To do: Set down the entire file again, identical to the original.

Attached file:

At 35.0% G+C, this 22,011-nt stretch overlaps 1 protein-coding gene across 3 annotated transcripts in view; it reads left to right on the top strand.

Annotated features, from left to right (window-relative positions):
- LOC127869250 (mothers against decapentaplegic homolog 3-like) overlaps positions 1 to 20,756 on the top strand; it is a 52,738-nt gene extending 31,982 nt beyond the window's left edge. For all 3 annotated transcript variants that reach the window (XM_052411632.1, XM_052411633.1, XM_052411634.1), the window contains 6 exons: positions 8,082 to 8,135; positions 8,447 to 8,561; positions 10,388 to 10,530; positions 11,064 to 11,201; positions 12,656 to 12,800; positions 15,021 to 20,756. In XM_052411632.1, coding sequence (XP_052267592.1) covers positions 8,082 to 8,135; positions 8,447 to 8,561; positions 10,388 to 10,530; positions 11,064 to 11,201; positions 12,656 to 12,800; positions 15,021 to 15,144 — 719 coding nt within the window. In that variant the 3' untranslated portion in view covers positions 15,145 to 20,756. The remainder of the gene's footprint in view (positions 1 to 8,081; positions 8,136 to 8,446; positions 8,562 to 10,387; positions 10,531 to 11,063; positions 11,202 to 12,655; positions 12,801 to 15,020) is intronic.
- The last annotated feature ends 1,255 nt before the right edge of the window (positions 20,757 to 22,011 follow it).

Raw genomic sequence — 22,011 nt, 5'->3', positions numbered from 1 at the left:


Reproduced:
At 35.0% G+C, this 22,011-nt stretch overlaps 1 protein-coding gene across 3 annotated transcripts in view; it reads left to right on the top strand.

Annotated features, from left to right (window-relative positions):
- LOC127869250 (mothers against decapentaplegic homolog 3-like) overlaps positions 1 to 20,756 on the top strand; it is a 52,738-nt gene extending 31,982 nt beyond the window's left edge. For all 3 annotated transcript variants that reach the window (XM_052411632.1, XM_052411633.1, XM_052411634.1), the window contains 6 exons: positions 8,082 to 8,135; positions 8,447 to 8,561; positions 10,388 to 10,530; positions 11,064 to 11,201; positions 12,656 to 12,800; positions 15,021 to 20,756. In XM_052411632.1, coding sequence (XP_052267592.1) covers positions 8,082 to 8,135; positions 8,447 to 8,561; positions 10,388 to 10,530; positions 11,064 to 11,201; positions 12,656 to 12,800; positions 15,021 to 15,144 — 719 coding nt within the window. In that variant the 3' untranslated portion in view covers positions 15,145 to 20,756. The remainder of the gene's footprint in view (positions 1 to 8,081; positions 8,136 to 8,446; positions 8,562 to 10,387; positions 10,531 to 11,063; positions 11,202 to 12,655; positions 12,801 to 15,020) is intronic.
- The last annotated feature ends 1,255 nt before the right edge of the window (positions 20,757 to 22,011 follow it).

Raw genomic sequence — 22,011 nt, 5'->3', positions numbered from 1 at the left: